Since taking over as Collingwood coach in 2012, Buckley has compiled a regrettable 10-25 record against top-4 opposition, while boasting an excellent 35-3 against bottom-4 clubs.
For Buckley, as it is for elite coaches the world over, winning the ultimate prize isn’t necessarily everything, however proving oneself against your industry’s best certainly is. Until his record against the best improves, Buckley’s coaching credentials will remain a point of contention.
For a team seemingly in perennial contention, the Pies have remained strongly invested in the draft, extracting exceptional talent from their prime selections.
Last decade the Pies used 9 first round picks, unearthing stars such as Grundy, De Goey, Moore and Stephenson, while they remain optimistic about 2018’s #13 pick, Isaac Quaynor.
Collingwood have also enjoyed great success in later rounds and through the rookie draft.
While Pie mainstays Tom Philips and Tom Langdon were plucked from the fourth round, their success in the Rookie Draft has been as impressive as any club in the league.
US-born Mason Cox has been an obviously incredible story, however its’s been the recent emergence of Brody Mihocek that has been just as impressive, rising from Rookie Draft after-thought, to Collingwood’s most prolific goalscorer and consistent tall forward.
THEIR ACHILLIES HEEL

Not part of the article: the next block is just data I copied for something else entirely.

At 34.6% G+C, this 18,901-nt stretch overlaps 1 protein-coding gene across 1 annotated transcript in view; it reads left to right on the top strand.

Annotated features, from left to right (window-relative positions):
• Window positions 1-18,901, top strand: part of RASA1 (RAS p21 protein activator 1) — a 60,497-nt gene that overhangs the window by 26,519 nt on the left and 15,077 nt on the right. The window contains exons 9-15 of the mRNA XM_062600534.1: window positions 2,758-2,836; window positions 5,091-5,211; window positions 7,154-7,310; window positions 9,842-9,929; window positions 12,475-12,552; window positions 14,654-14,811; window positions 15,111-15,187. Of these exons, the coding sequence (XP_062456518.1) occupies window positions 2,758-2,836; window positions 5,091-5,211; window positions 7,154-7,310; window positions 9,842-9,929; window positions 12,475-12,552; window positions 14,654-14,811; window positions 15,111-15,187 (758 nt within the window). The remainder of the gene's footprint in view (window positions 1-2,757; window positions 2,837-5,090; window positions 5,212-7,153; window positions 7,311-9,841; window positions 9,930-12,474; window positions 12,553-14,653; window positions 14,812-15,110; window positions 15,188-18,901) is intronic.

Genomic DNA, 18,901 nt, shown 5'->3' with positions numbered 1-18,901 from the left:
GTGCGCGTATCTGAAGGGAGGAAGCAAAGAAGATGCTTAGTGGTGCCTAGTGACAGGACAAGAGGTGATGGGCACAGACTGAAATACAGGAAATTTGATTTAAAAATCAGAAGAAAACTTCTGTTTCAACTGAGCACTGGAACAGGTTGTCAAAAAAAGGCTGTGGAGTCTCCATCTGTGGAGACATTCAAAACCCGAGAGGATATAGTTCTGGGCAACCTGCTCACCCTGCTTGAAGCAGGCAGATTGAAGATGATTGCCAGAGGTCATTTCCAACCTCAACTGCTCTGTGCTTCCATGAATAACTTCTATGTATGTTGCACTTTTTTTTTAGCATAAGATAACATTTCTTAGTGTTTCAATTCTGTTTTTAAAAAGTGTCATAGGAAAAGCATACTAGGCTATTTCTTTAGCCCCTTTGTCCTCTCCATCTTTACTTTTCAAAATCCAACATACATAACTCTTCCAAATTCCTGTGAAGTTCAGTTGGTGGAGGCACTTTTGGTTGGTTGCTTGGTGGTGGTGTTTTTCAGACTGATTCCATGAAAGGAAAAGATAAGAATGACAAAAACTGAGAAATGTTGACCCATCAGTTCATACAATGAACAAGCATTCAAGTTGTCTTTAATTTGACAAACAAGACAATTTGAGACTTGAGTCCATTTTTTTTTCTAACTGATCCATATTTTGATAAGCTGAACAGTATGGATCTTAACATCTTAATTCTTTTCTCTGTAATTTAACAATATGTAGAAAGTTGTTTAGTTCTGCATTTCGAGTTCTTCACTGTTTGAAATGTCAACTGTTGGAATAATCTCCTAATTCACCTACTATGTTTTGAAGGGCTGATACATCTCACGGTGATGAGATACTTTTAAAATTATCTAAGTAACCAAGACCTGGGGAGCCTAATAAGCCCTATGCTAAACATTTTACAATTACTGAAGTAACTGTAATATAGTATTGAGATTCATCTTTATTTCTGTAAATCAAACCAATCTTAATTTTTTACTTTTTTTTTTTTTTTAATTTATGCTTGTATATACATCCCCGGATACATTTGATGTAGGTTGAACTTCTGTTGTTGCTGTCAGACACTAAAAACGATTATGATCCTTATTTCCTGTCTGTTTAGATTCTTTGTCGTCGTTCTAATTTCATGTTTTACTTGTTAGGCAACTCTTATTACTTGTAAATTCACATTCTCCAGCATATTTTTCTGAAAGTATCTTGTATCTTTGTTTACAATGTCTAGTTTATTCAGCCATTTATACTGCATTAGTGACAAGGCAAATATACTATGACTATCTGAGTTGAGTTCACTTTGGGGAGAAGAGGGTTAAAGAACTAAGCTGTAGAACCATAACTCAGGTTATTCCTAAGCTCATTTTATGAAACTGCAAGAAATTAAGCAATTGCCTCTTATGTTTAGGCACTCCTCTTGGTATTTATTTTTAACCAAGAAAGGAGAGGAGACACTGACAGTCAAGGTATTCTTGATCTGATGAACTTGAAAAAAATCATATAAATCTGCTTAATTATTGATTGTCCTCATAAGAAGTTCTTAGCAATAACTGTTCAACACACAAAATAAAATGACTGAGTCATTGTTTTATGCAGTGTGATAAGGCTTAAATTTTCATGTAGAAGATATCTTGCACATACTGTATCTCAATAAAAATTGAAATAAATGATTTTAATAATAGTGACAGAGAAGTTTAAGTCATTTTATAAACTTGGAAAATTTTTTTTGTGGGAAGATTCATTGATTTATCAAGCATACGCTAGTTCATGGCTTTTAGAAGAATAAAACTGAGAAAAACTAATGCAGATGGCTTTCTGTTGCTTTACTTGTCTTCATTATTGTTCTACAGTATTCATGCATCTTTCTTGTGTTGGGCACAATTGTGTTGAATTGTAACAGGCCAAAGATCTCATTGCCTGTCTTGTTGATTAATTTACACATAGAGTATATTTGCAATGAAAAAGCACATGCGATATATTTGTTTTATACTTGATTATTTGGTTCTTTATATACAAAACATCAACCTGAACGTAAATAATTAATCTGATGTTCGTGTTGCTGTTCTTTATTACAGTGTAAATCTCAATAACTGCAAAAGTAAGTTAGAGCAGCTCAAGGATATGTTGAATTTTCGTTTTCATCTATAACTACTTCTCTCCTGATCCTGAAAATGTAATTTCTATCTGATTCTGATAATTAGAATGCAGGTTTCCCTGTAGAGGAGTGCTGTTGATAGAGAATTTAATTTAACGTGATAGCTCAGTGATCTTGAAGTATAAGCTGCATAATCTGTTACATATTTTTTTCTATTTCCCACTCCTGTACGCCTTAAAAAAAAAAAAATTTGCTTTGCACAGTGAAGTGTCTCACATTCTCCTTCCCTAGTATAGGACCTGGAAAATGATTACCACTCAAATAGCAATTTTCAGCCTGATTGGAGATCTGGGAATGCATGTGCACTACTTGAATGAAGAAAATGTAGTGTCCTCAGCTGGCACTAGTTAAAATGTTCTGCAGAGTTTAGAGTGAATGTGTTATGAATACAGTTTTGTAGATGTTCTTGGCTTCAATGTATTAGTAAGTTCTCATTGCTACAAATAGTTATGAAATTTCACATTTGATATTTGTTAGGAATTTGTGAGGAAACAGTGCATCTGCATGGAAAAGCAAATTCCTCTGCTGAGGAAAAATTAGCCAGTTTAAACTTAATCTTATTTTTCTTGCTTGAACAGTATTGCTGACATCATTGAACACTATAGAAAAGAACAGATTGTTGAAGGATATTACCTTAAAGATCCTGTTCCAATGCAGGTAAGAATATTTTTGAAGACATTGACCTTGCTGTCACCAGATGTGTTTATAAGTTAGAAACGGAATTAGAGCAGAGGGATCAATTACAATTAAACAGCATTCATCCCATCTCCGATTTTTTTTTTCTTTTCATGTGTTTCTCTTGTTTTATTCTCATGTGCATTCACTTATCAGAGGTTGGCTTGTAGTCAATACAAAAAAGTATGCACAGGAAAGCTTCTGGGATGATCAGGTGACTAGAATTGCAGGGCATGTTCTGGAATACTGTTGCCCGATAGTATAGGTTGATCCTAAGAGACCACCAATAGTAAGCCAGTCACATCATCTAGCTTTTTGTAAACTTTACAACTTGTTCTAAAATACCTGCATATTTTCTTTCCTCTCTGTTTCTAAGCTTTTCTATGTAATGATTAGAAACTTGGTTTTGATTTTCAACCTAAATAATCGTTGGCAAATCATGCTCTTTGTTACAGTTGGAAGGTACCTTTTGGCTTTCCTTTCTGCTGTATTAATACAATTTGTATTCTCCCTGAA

It’s an offence that seems to break down when needed most.
While the Pies under Buckley have been an excellent home and away team, they’ve continually come unstuck at Finals time, with their under-performing attack being a predominant reason why.
They entered last September with just the 7th ranked attack among the Finalists which was an output that haunted them in both their matches.
While their 61 points was enough to surprise Geelong in the Qualifying Final, their insipid Preliminary Final performance was very concerning. They mustered just 52 points against the Giants, fuelling a myriad of questions regarding both the set-up and execution of the Collingwood forward line under Buckley.
It's of course understandable that a club's scores would dry up come Finals time when pitted against the best, however it's an impediment that must be broken through in order to take the extra step. It's something Richmond have been able to do convincingly in recent premiership seasons, and an area the Pies simply must step up in.
THEIR BIGGEST WEAPON
Put simply, the Pies are over-flowing with high-end contributors. Not only that, but that excellence is complimented by an envious spread of players all over the park.
Most crucially, this talent is only now starting to come into its own.
While it’s reasonable to wonder whether Pendlebury and Sidebottom can continue to excel, the likes of Grundy and De Goey are only scratching the surface of their enormous potential.
Collingwood’s list has the class, experience and Finals exposure to be competing for premierships both now and into the future, while the club should be commended for its organisational stability, which includes the support of Buckley.
With that said, the pressure is now firmly on their coach who's now in his ninth season at the helm.
Whether he can maintain the confidence of his playing group, and consistently demonstrate his tactical wherewithal, could well be the difference as to whether the Magpies can indeed land that record-equaling 16th premiership.